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Friday, June 25, 2021

Review: 2021 Subaru Evoltis 2.4 Touring EyeSight


Among carmakers, it made the most sense for Subaru to come out with a big 7-seater SUV. Their image, aside from winning World Rally Championships in what seemed a lifetime ago, is all about family, safety, and all-wheel drive. Hurt perhaps by their misadventures with the Tribeca (remember those?), Subaru bided their time, shed all their remaining oddball thinking, and ended up with this: the 2021 Subaru Evoltis.

Known as the Subaru Ascent in North America, the Evoltis is neither cutting-edge nor offensive. Instead, it goes straight for the middle ground of the midsized SUV market as a way to lure you from the likes of the Ford Explorer, Hyundai Palisade, and the Mazda CX-9.



This middle-of-the-road mission may seem at odds with the eclectic character that has won Subaru so many loyalists, but the Evoltis aims to please those people, too. For one thing, it looks like a Subaru. It doesn’t take much squinting to see that it’s an overinflated Forester. Again, this isn’t about pushing the design envelope, but rather, keeping things safe, sensible, and instantly recognizable.

That recognizability continues straight when you enter the cabin. Despite its girth, getting in and out of the Evoltis is easy—just like any other Subaru SUV or crossover. Seniors, or those with weak knees will find that the seat height has been optimized allowing them to enter and exit with a simple slip and slide. Coupled with the square-cut doors and ample headroom, even those who travel in the third row regularly will find this entire exercise a breeze.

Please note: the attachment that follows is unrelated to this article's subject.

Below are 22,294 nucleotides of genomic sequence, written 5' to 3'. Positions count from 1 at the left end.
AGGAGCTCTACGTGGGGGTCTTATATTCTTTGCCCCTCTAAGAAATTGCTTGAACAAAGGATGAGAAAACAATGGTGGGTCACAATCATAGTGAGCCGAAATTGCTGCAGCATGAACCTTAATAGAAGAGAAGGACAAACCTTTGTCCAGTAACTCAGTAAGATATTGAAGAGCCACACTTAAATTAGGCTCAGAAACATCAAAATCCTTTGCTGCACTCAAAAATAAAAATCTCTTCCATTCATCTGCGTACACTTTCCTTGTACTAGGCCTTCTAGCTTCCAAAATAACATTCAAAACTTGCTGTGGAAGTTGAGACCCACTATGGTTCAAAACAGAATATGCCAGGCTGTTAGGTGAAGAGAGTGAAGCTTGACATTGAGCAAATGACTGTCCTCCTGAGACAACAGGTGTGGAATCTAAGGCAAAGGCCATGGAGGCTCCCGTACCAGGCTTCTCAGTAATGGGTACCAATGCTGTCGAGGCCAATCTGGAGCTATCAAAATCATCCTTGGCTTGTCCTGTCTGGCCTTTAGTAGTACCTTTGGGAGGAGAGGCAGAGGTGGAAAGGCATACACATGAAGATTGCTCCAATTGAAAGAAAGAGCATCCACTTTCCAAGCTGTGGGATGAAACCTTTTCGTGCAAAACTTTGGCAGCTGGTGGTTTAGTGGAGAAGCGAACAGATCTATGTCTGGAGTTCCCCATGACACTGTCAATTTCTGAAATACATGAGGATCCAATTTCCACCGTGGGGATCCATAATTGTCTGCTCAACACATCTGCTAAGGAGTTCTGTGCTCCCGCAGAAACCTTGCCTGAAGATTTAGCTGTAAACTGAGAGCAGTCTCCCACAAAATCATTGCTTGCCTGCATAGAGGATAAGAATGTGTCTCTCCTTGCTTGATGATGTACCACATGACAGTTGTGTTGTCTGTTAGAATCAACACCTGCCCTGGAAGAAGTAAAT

The large greenhouse and upright stance allow for the most accommodating cabin in its class. In the second row is a pair of captain’s seats. They slide fore and aft on a long track, allowing you to pull them snug against the back of the front seats—perfect for parents who travel with kids in child seats—or pushed back for first-class legroom. With a pull of a lever, the middle seat folds and slides out of the way (it doesn’t tumble) to ease entry into the third row. That row is spacious enough for two, and just right for three.

Sadly, the P 3.480-million price tag doesn’t justify its lackluster cabin. Much like the exterior, the Evoltis’s interior lacks any sense of flair. The design and layout are pretty bog-standard Subaru. Sure, there are attempts to spruce things up with things like the matte wood trim, ambient lighting, and the white piece of leather running across almost the entire length of the dashboard, but overall, it’s an experience close to that of a P 1.9-million Forester. Heck, there are extremely cheap bits like the flimsy sun visors. Having said that, at least everything is easy to use and understand.